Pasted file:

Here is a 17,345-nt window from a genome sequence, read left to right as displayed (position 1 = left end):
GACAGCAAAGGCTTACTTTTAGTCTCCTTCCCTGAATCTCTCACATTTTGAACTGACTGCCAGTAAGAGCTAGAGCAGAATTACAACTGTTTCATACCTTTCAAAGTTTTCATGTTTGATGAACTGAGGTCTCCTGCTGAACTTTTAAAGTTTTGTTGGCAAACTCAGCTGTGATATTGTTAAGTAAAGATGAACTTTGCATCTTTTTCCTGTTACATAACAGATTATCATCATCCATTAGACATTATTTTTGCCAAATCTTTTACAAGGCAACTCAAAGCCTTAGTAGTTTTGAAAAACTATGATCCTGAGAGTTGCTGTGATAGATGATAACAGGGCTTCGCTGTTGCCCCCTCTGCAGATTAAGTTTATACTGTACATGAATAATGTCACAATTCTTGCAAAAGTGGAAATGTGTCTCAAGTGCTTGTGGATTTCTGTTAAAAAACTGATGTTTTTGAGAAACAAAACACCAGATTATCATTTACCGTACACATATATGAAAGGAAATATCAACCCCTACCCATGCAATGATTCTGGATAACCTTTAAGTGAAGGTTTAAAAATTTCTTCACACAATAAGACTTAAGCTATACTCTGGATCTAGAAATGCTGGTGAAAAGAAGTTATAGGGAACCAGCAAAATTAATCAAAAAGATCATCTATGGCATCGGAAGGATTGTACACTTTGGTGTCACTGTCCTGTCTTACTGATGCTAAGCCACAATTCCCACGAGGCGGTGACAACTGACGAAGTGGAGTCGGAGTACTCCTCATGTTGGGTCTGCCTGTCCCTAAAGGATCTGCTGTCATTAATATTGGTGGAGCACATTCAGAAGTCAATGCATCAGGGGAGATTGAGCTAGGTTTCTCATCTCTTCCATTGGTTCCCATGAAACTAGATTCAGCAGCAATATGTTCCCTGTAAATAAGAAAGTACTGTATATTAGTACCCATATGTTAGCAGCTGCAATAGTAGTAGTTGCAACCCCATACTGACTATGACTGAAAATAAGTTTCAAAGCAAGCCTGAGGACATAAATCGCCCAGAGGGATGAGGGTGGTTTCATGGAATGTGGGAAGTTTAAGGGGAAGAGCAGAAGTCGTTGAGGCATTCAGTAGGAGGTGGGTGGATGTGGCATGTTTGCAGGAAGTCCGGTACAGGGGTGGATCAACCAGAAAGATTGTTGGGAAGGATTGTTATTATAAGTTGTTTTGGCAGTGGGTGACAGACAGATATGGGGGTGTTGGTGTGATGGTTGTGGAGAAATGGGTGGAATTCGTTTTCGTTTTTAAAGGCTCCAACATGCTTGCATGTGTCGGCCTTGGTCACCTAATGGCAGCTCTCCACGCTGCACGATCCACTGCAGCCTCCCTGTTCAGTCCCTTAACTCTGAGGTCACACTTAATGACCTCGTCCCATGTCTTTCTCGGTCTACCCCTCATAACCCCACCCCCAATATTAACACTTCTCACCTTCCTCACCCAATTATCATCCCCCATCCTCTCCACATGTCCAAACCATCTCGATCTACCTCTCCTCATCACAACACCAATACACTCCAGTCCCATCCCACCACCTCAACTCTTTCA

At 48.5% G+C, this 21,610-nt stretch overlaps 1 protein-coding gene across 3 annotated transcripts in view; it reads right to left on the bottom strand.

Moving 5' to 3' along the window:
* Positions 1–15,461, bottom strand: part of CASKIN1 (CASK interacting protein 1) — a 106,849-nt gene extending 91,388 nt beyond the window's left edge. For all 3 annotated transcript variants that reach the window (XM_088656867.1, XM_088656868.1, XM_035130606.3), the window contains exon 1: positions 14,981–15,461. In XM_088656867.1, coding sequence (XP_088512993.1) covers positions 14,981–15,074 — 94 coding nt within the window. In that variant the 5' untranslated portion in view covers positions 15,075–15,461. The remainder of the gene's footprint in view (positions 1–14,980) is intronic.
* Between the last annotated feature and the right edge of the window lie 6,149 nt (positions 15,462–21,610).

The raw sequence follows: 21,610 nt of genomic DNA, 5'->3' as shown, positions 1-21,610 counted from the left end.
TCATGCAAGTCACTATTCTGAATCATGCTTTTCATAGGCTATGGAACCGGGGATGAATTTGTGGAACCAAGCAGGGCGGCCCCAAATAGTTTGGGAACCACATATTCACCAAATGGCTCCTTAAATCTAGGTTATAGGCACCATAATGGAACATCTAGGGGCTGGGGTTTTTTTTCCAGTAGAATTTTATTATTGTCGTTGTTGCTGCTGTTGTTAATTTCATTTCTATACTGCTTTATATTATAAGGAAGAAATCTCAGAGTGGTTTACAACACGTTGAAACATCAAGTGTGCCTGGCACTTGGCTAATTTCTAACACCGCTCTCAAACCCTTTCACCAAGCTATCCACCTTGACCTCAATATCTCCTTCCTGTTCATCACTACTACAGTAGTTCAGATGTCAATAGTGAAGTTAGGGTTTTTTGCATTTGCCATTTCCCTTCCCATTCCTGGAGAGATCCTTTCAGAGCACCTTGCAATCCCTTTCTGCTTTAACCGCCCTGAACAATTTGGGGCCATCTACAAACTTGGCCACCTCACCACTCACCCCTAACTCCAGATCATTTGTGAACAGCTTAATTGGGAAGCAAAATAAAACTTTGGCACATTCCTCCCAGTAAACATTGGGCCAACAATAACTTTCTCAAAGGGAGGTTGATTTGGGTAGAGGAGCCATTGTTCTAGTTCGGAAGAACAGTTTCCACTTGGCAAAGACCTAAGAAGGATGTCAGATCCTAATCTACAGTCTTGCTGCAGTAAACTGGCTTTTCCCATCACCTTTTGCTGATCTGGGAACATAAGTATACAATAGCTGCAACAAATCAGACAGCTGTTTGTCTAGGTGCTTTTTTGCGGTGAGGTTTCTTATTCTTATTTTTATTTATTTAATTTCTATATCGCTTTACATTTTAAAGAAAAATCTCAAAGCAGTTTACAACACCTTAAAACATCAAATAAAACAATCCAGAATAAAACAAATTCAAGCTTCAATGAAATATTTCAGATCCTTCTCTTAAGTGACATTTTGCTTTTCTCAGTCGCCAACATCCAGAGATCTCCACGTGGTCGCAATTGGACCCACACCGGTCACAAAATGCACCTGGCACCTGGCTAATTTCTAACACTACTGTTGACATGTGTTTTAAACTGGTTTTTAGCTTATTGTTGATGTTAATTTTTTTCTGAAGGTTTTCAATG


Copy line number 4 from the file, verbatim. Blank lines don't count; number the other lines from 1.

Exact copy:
Moving 5' to 3' along the window: